Types of Vaccine

Did you know that there are several different types of vaccines?

For most of us when we think of a vaccine, we just think of Measels or Polio. We don’t really know much about what is in a vaccine, let alone how it is made. Which has really helped create an unquestioning and compliant landscape for the profit-first global conglomerates of the pharmaceutical industry. If knowledge is power, we have largely been a powerless people for far too long. It’s time to change that.

There are actually several types of vaccines, and they can be developed in a number of ways, using a number of methods, ingredients, and formulations.

Types of vaccine include:

  • Inactivated vaccines– Uses a killed version of the virus. Now known to provide weak, short-lived immunity, which is why several boosters are continually added to the schedule.
    • Hep A
    • Flu (shot only)
    • Polio (shot only)
    • Rabies
  • Live-attenuated vaccines– Uses a weakened, or attenuated, form of the virus. These vaccines need to be kept at cooler temperatures and can be problematic for people with weakened or suppressed immune systems or other long term health problems.
    • MMR (Measles Mumps Rubella)
    • Rotavirus
    • Smallpox
    • Varicella (Chicken Pox)
  • Messenger RNA (mRNA) vaccines**- While the claim is that researchers have been working with mRNA for decades, the fact of the matter is that no vaccine had ever successfully been brought to market, until the Covid-19 vaccine. It works using genetically engineered mRNA to instruct your cells to make specific proteins. (For Covid, it is the S protein) After injection, theoretically, your muscle cells would begin making the S protein pieces, and displaying them on cell surfaces, causing your body to create antibodies.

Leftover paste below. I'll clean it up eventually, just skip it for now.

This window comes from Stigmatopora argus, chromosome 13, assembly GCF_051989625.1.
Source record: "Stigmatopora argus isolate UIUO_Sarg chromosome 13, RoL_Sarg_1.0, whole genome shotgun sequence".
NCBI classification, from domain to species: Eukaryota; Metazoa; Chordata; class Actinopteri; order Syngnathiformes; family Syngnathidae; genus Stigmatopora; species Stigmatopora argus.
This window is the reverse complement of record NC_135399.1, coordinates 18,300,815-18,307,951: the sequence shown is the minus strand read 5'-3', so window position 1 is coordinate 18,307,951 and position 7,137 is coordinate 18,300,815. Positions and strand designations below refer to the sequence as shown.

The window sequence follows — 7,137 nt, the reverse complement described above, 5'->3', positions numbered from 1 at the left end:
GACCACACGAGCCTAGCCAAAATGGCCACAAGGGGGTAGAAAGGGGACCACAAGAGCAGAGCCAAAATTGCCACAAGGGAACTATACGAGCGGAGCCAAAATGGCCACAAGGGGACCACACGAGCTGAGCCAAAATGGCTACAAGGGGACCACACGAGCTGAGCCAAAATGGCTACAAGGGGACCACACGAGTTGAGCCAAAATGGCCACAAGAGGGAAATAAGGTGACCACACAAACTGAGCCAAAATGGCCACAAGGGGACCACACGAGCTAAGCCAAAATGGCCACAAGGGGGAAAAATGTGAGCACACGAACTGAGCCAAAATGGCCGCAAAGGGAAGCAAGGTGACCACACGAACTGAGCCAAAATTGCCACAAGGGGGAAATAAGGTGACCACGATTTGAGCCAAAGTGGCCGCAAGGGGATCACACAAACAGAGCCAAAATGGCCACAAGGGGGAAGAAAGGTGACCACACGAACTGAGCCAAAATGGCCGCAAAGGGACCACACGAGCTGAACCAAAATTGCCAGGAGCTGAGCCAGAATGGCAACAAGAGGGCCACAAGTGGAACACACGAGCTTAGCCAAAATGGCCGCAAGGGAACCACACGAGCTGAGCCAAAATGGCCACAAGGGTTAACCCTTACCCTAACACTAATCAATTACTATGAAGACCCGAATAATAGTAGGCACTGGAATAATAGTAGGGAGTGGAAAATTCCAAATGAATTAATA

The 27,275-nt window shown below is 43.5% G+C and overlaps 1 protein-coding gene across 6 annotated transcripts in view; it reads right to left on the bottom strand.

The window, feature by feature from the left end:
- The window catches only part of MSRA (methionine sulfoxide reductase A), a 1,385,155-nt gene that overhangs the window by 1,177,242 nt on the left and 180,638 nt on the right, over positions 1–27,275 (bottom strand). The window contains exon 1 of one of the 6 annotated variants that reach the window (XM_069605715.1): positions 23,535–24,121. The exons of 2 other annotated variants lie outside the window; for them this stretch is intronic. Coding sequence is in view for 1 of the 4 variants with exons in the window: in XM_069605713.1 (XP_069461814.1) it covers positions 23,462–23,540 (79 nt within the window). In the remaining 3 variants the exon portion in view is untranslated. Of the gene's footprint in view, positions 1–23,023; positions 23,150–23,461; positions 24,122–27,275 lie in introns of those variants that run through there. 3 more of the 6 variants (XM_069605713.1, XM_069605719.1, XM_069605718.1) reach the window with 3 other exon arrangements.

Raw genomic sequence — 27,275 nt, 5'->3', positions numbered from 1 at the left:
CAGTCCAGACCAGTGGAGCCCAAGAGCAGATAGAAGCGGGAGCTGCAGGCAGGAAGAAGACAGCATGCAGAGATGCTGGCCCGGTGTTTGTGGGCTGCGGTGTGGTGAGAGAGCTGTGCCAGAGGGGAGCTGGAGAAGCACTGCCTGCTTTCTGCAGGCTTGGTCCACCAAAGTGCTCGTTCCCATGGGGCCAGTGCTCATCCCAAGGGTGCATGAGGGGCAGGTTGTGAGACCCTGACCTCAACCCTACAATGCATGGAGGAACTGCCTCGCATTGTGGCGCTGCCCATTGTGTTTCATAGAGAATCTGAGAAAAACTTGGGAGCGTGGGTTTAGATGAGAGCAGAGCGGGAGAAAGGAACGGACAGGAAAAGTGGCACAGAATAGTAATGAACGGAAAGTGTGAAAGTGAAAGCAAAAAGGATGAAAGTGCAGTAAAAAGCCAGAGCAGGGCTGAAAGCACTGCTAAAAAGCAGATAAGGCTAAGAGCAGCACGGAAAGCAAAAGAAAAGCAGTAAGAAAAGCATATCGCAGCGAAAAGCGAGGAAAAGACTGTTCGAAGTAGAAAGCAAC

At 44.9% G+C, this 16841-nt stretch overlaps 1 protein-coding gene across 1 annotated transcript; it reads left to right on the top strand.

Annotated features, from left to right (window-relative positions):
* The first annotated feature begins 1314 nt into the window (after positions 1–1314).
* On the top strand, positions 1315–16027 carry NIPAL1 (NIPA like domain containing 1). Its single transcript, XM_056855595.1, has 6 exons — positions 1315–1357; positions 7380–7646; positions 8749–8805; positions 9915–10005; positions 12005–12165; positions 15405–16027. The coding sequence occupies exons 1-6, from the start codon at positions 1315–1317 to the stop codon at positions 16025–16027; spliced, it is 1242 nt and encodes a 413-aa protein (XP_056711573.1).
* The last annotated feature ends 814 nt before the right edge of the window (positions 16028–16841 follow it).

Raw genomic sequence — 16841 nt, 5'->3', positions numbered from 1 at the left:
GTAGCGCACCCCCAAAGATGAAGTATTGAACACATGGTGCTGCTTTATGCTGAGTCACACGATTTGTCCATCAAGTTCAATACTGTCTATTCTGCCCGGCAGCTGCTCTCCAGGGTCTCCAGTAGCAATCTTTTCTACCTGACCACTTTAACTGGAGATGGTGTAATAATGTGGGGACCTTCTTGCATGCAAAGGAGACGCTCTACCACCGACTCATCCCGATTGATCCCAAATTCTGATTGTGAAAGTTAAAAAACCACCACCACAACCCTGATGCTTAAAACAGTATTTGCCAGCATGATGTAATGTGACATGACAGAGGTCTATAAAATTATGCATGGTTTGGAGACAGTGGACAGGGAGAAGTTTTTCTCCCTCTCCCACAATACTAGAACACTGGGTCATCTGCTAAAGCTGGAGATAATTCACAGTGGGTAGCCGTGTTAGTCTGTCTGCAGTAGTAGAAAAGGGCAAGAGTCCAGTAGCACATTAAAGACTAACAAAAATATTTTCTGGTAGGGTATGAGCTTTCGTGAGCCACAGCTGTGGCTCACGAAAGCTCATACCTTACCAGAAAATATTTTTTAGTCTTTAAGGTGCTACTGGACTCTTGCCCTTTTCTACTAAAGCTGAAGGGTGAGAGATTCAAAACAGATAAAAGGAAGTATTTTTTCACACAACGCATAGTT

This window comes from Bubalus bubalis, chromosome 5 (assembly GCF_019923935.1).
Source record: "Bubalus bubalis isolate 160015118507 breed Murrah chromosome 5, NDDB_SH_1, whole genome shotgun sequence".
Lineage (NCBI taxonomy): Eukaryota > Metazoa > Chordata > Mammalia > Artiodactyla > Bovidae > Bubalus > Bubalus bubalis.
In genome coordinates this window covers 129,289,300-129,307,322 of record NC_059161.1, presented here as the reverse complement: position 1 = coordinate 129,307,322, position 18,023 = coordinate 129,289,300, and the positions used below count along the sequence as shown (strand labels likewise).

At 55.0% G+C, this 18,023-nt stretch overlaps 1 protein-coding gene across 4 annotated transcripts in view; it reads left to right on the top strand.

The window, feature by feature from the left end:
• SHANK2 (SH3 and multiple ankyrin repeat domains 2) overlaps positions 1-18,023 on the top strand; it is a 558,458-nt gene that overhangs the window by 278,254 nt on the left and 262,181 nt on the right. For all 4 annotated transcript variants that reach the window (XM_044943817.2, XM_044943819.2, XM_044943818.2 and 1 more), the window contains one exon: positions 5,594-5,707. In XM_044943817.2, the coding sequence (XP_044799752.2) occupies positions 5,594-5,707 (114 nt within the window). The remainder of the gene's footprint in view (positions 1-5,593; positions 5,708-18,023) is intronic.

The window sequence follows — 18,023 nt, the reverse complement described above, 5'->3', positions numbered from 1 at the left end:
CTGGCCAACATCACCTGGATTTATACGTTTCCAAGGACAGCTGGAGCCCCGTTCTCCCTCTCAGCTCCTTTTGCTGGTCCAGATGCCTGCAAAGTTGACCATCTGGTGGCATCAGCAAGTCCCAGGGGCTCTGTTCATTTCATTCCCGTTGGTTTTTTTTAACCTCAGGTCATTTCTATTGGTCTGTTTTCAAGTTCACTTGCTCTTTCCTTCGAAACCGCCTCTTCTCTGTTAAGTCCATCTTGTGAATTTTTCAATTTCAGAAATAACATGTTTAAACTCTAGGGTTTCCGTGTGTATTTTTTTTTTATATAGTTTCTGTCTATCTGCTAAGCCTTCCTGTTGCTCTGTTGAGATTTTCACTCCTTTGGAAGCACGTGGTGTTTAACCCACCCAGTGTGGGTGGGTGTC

• Covid-19
  • Subunit, recombinant, polysaccharide, and conjugate vaccines– Uses specific pieces of the virus, such as the protein, sugar, or capsid (the casing around the germ).
    • Hib (Haemophilus Influenzae type b)
    • Heb B
    • HPV (Human papillomavirus)
    • Whopping Cough (part of the DTaP vaccine)
    • Pneumococcal disease
    • Meningococcal disease
    • Shingles 
    • Covid-19 (Novavax)
  • Toxoid vaccines– Use a toxin (a harmful substance) that is made by the germ that causes the disease, thus creating immunity to the parts of the germ that cause the disease, instead of the germ itself.
    • Diphtheria
    • Tetanus
  • Viral vector vaccines– Genetic material from the virus is placed in a modified version of a different virus, called a viral vector. Once the viral vector enters the cell, it delivers the genetic material it is carrying, thus instructing the cell to make copies of that protein. Once your cells display that protein on their surface, your immune system should theoretically respond by creating antibodies and defensive white blood cells. 
    • Covid-19

** Messenger RNA (mRNA) vaccines were developed in 2020 in response to the “Covid-19 Pandemic”. Pfizer and Moderna each had mRNA based covid vaccines that were brought to market late 2020, and early 2021 under Emergency Use Authorizations. At the time this development was celebrated by Public Health Officials, Government Officials, Medical Professionals and even a wide portion of the population. It was touted as a triumph of modern medicine! The successful development of the next generation of vaccine! The reality, however, has been far less triumphant as the adverse events reports soared into the hundreds of thousands, and then even into the millions. Making this vaccine the single most dangerous, and deadly vaccine on the market per the post-marketing data. However, even as the injury and death tolls began to sky-rocket, industry leaders pushed forward with their efforts to apply the new technology to other vaccines starting with the flu.

Since then, almost all of the manufacturers pursuing an mRNA-based flu shot have since abandoned their projects, claiming that the mRNA technology is not developed enough yet to do so safely or effectively. Therefore, rather than pursuing an mRNA-based flu shot, they are now going back to try to further develop the mRNA technology first.

Find out what is in a vaccine here!

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